Those who know me can believe that I was once so painfully shy (as a child) that I could not bring myself to ring doorbells while selling Girl Scout cookies. Yet, here I was, calling on Congressional offices on Capitol Hill unannounced to advocate for fertility benefits for wounded warriors and to talk about the importance of insurance coverage for fertility treatment.
I was recently in Washington, D.C. to attend the first annual ASRM (American Society for Reproductive Medicine) ‘Advocacy Academy’. Day one was spent listening to inspirational speakers talk about the skills involved in advocacy. Secretary of Labor Tom Perez spoke about winning the geographical lottery because he happened to be lucky enough to live in Maryland when he and his wife experienced infertility. At the time, they intermittently had insurance which covered their IVF treatments. He entreated us to continue the important work that we do to treat and advocate for infertility patients because he would not have had his two children without IVF treatment.
My medical school classmate, Dr. Gil Mottla, spoke about his efforts to support legislation that would provide IVF for military veterans whose injuries incurred in the line of active duty prevent them from having children. Although the Department of Defense currently provides IVF coverage for active military members who have sustained damage to their spinal cord or reproductive organs, only 20 active duty members have been able to take advantage of this benefit because once the military member no longer needs acute treatment, he or she is transferred to the VA system which is prohibited by law from providing IVF.
Dr. Mottla showed those of us in attendance an emotional video clip from a (CBS) news story featuring a military vet whose leg was amputated and whose testicles were irreparably damaged when he stepped on an IED. He could not fathom why his country would not provide for the IVF treatment he and his wife needed to start a family after he had faithfully served his country. His clinic, Fertility Solutions, and others are currently partnering with ASRM and pharmaceutical companies to provide deeply discounted IVF treatment and fertility medications for veterans that have sustained similar injuries. However, Congressional members are still needed in order to sponsor and pass those bills that will change the current policy at the VA.
Day two was spent taking 15,100 steps (counted on my fitness tracker) crisscrossing the Capital Mall and walking up and down stairs (with painful shin splints) into the buildings housing the offices of our elected officials. Davina Fankhauser (Fertility within Reach) and I dropped in on Senator Ed Markey’s office unannounced, but we were thrilled when he stopped to shake our hands and remembered receiving the Reproductive Health Champion Award from Fertility within Reach in 2014.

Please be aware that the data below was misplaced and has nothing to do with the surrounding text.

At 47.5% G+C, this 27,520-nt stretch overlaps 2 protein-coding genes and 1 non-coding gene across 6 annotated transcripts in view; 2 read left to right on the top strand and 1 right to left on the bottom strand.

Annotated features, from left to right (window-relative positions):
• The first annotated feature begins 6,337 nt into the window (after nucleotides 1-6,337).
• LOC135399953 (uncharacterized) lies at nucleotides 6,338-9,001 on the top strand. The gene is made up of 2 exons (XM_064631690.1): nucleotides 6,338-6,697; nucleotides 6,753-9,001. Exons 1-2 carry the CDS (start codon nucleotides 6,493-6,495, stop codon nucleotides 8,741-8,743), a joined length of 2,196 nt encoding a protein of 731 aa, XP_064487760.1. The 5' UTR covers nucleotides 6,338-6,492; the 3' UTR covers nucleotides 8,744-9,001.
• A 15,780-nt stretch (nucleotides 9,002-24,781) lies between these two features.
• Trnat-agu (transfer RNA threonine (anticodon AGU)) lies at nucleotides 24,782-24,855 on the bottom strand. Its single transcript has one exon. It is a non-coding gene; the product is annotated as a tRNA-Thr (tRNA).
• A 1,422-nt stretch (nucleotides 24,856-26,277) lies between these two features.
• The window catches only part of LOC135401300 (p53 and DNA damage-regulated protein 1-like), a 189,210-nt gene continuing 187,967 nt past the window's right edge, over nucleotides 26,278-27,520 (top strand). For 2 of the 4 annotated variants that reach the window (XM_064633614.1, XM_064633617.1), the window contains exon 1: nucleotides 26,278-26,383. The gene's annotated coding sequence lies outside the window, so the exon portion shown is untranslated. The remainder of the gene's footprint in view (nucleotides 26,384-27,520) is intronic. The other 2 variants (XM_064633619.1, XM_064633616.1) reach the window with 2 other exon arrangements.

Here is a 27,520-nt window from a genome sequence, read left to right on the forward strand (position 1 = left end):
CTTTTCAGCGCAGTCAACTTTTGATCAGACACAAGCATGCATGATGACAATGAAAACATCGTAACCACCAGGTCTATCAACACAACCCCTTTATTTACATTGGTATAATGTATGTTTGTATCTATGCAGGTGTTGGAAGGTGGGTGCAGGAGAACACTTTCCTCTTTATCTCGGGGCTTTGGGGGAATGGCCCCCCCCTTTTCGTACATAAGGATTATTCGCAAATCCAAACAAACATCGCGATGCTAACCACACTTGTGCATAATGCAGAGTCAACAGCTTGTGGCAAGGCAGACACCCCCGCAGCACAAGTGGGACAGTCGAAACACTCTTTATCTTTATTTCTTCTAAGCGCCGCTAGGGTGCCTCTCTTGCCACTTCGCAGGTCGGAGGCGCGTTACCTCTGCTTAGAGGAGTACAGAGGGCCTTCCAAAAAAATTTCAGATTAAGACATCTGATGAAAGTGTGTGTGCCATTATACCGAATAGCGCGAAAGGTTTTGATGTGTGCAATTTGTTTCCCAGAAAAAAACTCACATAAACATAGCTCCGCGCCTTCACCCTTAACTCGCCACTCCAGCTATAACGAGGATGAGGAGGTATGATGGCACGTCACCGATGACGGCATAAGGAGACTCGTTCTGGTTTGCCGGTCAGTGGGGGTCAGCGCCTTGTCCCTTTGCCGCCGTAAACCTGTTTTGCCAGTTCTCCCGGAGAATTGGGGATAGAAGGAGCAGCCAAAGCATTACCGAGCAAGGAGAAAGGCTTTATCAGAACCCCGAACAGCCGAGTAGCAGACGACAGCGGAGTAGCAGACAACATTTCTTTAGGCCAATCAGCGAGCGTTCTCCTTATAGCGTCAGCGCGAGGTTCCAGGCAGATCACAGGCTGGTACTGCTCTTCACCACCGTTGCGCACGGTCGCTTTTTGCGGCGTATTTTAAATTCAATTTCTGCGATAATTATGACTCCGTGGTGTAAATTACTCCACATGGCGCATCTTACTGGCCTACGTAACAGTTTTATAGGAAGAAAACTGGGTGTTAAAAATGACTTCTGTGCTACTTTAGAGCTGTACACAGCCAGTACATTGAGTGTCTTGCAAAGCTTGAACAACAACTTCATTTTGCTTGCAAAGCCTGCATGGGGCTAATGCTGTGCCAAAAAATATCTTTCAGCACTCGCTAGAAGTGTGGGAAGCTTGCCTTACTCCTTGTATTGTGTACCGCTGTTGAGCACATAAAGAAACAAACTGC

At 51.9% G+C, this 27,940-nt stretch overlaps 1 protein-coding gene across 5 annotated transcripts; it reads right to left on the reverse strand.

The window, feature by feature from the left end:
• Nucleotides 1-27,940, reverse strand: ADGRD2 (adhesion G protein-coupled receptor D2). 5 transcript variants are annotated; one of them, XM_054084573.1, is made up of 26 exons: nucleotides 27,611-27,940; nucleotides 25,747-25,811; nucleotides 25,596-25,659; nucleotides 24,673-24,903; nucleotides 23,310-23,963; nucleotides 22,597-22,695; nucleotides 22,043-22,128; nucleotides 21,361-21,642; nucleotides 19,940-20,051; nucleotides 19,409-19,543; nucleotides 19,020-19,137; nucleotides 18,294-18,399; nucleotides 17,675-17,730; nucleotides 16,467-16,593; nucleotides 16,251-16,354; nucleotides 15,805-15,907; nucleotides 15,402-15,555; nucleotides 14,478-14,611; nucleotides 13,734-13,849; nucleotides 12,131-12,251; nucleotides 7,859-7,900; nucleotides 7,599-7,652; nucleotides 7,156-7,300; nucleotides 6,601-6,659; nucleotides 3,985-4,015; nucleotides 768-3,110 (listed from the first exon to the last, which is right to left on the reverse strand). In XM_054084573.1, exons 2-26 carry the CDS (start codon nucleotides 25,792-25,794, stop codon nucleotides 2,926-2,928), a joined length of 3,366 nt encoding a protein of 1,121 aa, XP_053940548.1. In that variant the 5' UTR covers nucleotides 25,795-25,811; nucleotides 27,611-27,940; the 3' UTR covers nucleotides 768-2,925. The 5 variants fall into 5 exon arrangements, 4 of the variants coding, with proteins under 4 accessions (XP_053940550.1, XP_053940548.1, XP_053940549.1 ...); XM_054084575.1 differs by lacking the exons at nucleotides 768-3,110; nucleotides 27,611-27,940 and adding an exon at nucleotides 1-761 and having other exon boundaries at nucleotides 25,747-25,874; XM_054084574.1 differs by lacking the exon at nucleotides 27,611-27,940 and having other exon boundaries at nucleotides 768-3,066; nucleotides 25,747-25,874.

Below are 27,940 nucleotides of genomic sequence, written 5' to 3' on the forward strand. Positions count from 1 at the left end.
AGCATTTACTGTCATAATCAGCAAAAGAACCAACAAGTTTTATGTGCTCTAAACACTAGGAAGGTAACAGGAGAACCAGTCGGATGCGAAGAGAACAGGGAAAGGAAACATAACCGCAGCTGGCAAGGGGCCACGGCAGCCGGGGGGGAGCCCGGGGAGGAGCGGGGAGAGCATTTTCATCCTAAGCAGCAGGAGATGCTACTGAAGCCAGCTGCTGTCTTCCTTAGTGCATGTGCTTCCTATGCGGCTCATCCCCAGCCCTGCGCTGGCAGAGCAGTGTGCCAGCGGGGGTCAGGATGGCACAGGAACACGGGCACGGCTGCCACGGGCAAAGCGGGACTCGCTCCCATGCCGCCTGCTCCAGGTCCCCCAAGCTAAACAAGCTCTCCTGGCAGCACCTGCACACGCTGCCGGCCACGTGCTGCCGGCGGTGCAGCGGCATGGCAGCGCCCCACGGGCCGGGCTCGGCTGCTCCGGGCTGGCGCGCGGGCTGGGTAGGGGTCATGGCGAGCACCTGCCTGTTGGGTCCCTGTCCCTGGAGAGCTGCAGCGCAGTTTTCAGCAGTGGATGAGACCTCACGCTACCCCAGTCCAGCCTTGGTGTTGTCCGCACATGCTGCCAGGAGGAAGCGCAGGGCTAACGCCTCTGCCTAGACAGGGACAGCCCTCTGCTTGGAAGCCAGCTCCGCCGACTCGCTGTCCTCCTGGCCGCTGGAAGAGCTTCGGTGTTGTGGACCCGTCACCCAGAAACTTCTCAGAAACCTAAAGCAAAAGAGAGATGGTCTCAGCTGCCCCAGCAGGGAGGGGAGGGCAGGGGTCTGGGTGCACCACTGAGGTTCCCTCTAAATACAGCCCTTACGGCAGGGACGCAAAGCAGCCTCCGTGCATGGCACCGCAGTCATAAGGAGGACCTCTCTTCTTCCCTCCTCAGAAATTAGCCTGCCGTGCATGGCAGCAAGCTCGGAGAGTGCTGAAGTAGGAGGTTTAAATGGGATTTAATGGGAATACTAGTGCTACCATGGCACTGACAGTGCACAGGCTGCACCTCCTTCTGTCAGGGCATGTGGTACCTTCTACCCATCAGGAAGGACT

“From one Reproductive Health Champion to another, you are a hard act to follow!” I said as we high-fived each other.
In Senator Elizabeth Warren’s office, I was proud and surprised to be only the sixth visitor from Dedham to place a push-pin on her map of visitors from Massachusetts. We paid visits to the offices of Representatives Joe Kennedy, Katherine Clark, Nikki Tsongas, Seth Moulton and Seth Lynch. We even paid a visit to Rhode Island Representative David Cicilline, who represents Providence and Newport, on behalf of the Navy families from Newport Naval Base who see us at the Providence office of Fertility Solutions. We finished up with a visit at Rep. Stephen Lynch who represents Dedham and surrounding towns. We were greeted politely everywhere, but nowhere as warmly as those offices representing our “home towns” of Dedham and Providence. Even though they could not promise support on the bills we were advocating for, every single staff member we met was receptive to the idea of supporting a bill that would extend the same benefits that active military members receive under the DOD to the VA system.
What did I learn from my experience in Washington?
It is easy to become an advocate for a cause you are passionate about. These are the ABCs of becoming an advocate:
A. Act: You may think one person, with one voice may not make a difference, but one person can start a movement. If you think someone else will do it, no one else will. YOU are that someone.
B. Believe: If you believe in your cause, you can’t help being a good spokesperson. Also, breath! It may seem scary to speak to an audience of one or many people, but it gets easier each time you do it.
C. Call to action: The role of an advocate is to call attention to the importance of the issue at hand and gather support for your cause.
I would love to hear from others about their experiences advocating for expanded fertility coverage or other causes that they have been supporting. Please contact me at [email protected], our Facebook page.
Yours truly, Pei-Li Huang, MD